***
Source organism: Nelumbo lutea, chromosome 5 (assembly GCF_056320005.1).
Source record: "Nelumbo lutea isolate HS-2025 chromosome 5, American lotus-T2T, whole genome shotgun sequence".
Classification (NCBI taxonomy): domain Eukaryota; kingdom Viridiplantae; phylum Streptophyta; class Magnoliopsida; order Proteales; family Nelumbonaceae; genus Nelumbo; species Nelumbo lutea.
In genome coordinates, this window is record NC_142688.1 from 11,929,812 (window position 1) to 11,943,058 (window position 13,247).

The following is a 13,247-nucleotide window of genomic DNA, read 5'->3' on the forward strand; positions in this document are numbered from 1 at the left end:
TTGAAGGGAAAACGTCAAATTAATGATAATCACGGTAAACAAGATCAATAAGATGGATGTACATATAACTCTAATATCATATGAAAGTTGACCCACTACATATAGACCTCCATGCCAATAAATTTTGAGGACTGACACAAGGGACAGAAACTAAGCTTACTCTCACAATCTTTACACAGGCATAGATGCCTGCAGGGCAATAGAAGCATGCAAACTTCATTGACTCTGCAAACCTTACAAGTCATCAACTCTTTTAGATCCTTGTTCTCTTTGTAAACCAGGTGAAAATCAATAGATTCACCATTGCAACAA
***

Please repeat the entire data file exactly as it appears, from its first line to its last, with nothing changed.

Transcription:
Source organism: Nelumbo lutea, chromosome 5 (assembly GCF_056320005.1).
Source record: "Nelumbo lutea isolate HS-2025 chromosome 5, American lotus-T2T, whole genome shotgun sequence".
Classification (NCBI taxonomy): domain Eukaryota; kingdom Viridiplantae; phylum Streptophyta; class Magnoliopsida; order Proteales; family Nelumbonaceae; genus Nelumbo; species Nelumbo lutea.
In genome coordinates, this window is record NC_142688.1 from 11,929,812 (window position 1) to 11,943,058 (window position 13,247).

The following is a 13,247-nucleotide window of genomic DNA, read 5'->3' on the forward strand; positions in this document are numbered from 1 at the left end:
TTGAAGGGAAAACGTCAAATTAATGATAATCACGGTAAACAAGATCAATAAGATGGATGTACATATAACTCTAATATCATATGAAAGTTGACCCACTACATATAGACCTCCATGCCAATAAATTTTGAGGACTGACACAAGGGACAGAAACTAAGCTTACTCTCACAATCTTTACACAGGCATAGATGCCTGCAGGGCAATAGAAGCATGCAAACTTCATTGACTCTGCAAACCTTACAAGTCATCAACTCTTTTAGATCCTTGTTCTCTTTGTAAACCAGGTGAAAATCAATAGATTCACCATTGCAACAA